An impoverished preacher who brings hope to the Miami projects is offered cash to save his family from eviction. He has no idea his sponsor works for the FBI who plan to turn him into a criminal by fueling his madcap revolutionary dreams.
Consummate con man Roy Courtnay has set his sights on his latest mark: the recently widowed Betty McLeish, worth millions. But this time, what should have been a simple swindle escalates into a cat-and-mouse game with the ultimate stakes.
A married couple is forced to reckon with their idealized image of their son, adopted from war-torn Eritrea, after an alarming discovery by a devoted high school teacher threatens his status as an all-star student.
Hoping that self-employment through gig economy can solve their financial woes, a hard-up UK delivery driver and his wife struggling to raise a family end up trapped in the vicious circle of this modern-day form of labour exploitation.
In this absurdist dark political satire, a somewhat nutty and naive impoverished African American preacher, who along with his worried family and a small group of followers wishes to bring hope to the Miami projects by preaching about his own version of God based on the liberation theology and African nationalism, is forced by a nefarious character to agree to an arms deal in order to save his family from eviction and possibly start his revolution for real. What the preacher doesn't realize is that he has become a target of a complex false flag operation by the FBI to first turn him into a terrorist and then arrest him and score points in the U.S.'s war on terror. However, what the FBI does not realize is that, although a vocal revolutionary, the preacher is also a firm believer in pacifism, a loyal citizen and a very unpredictable character.
I am just back from the first public showing of this movie in the UK at the Cameo Edinburgh. This was billed as having a Q&A session with Chris Morris, usually this means the director is in London and its a satellite link up but no, he was actually here.
My initial thoughts about the film was that its a very funny in a similar vein to Four Lions, its about inept would be terrorists and the authorities on their tail.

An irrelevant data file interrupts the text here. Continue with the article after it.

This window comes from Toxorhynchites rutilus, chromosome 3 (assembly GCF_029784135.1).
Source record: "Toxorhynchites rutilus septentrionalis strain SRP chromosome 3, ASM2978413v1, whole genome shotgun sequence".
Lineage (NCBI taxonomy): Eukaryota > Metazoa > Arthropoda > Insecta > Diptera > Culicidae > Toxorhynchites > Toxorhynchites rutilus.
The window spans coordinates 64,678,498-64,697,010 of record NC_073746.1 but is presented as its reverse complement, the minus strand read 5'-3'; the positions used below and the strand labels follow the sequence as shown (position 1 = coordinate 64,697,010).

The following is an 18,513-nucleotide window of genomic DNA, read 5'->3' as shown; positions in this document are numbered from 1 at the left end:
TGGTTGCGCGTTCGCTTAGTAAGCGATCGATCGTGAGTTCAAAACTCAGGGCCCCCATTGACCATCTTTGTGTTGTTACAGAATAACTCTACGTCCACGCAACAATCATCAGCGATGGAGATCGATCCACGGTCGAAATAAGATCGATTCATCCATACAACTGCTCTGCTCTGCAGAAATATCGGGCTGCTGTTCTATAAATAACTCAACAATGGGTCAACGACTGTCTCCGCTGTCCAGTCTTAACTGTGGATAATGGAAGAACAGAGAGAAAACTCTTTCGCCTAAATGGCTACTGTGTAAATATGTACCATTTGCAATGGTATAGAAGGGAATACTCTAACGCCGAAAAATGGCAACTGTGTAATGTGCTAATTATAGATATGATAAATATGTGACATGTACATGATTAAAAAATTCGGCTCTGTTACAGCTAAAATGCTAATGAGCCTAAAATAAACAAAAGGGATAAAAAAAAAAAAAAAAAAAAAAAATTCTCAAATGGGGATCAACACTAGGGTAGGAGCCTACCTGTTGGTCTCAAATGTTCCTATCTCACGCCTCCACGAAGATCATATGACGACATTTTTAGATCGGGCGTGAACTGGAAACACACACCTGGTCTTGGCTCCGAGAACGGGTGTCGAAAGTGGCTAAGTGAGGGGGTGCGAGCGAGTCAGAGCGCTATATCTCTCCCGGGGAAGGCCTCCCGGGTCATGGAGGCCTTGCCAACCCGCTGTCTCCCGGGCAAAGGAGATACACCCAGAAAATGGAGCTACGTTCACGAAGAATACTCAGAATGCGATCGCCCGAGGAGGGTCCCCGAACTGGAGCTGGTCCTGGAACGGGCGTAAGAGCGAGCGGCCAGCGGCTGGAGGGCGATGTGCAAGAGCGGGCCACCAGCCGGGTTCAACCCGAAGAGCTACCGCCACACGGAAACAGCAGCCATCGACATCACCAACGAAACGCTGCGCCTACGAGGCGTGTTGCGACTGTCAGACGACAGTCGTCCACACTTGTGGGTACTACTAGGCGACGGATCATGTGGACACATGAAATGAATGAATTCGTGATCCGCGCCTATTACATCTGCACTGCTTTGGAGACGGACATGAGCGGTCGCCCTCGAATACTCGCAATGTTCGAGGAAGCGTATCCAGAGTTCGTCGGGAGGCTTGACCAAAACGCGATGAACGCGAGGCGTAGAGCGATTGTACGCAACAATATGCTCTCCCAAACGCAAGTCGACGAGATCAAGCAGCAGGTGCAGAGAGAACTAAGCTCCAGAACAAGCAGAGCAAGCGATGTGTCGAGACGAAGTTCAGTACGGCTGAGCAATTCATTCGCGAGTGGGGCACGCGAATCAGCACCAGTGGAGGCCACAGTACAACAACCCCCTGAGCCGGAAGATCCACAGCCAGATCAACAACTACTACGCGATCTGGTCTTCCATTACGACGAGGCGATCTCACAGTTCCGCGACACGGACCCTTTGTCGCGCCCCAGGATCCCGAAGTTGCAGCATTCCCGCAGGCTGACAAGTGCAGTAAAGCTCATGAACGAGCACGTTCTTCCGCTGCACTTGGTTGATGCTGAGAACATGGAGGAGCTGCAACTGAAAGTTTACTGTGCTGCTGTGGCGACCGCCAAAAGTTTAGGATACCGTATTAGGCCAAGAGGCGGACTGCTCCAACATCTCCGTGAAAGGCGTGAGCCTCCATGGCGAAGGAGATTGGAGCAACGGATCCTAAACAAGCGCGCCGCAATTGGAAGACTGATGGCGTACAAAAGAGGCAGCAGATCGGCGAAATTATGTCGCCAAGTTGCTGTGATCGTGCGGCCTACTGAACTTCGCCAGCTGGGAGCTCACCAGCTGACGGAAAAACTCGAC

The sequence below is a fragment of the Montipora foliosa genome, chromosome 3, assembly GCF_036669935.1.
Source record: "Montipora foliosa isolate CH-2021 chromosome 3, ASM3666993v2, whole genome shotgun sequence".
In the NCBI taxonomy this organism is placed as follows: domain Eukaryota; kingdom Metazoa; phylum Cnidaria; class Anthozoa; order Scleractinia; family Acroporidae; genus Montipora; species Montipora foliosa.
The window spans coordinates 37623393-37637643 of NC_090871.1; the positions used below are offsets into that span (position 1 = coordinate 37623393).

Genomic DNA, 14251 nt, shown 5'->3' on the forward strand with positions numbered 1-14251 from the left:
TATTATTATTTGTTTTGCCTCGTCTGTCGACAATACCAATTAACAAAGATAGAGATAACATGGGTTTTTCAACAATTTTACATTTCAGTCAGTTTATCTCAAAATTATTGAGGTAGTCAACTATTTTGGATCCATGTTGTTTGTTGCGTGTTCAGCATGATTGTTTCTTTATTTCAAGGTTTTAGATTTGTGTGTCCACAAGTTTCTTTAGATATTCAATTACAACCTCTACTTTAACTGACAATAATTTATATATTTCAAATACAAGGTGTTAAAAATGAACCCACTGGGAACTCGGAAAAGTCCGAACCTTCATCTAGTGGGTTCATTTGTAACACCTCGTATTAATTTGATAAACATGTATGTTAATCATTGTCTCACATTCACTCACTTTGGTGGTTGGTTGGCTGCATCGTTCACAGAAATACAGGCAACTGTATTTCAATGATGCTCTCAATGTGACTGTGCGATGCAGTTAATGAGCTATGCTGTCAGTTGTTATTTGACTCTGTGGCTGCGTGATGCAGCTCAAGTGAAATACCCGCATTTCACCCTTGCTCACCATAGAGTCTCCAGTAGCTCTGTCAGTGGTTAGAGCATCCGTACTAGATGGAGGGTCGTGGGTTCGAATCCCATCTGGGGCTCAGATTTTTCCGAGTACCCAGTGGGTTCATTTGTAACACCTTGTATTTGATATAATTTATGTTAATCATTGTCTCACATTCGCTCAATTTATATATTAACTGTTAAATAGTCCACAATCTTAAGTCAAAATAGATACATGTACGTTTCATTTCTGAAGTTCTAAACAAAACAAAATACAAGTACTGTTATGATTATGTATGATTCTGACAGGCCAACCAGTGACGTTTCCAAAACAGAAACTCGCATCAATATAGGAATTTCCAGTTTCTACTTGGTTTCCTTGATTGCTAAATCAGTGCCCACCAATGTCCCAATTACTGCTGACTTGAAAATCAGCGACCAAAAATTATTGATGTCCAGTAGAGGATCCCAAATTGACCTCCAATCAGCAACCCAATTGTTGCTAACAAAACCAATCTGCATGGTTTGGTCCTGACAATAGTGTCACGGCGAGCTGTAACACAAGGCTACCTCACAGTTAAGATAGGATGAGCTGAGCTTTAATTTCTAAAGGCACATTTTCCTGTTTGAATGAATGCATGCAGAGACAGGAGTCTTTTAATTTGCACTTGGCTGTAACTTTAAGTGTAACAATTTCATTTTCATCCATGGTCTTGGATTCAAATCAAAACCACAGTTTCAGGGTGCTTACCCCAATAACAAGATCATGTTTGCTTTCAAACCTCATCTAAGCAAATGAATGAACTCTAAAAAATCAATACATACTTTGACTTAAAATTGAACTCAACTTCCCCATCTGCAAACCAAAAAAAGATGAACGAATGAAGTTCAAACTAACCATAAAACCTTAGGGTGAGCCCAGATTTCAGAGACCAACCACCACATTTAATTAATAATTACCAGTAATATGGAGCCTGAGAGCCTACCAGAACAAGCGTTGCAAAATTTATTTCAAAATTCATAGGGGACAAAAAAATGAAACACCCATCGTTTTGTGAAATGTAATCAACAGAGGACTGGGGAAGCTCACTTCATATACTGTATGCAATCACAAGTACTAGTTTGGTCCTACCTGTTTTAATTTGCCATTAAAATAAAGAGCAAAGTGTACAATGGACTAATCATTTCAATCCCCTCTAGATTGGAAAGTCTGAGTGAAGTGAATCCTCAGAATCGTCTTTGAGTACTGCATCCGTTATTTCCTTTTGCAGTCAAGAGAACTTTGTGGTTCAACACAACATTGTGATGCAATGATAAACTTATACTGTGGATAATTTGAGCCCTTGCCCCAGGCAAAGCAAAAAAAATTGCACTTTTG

The spin with this movie is that the FBI are out to entrap and this time its black Muslims in the vein of the 5% nation or nation of Islam. The main reason this does not feel as impactful is that the terrorist events which informed four lions are somewhat in the past. Four lions felt very immediate as there was a perception these events could happen anytime. With the war on terror on American soil now wound down, The Day Shall Come does not have the same weight.
Its masterfully written and hysterically funny in parts however the premise that the FBI/authorities are as inept and that they only arrest and convict innocents will not go down well in some places. The fact that the terror threat has greatly reduced hints that they must be doing something right?
And that is the main difficulty of the film. The fact that the war of terror strategy has worked not only counters the narrative of the film, the reduced threat means its no longer as current as Four Lions was.
The cast and directing are excellent as is the dialogue and there are many shockingly great twists.
It does feel an odd choice to use the black Muslim movement as a focus for the movie, I will be watching with interest how they respond to it.
As for the Q&A with Chris Morris? There werent many questions from the audience as people seemed a bit intimidated by his intelligence. He did go on to explain his research suggested the FBI were the biggest "recruiter" of terrorists and explained how. I feel he will be doing alot of explaining once this hits the theatres.
Highly recommended although thankfully things have moved on since Four Lions, which is surely a good thing.
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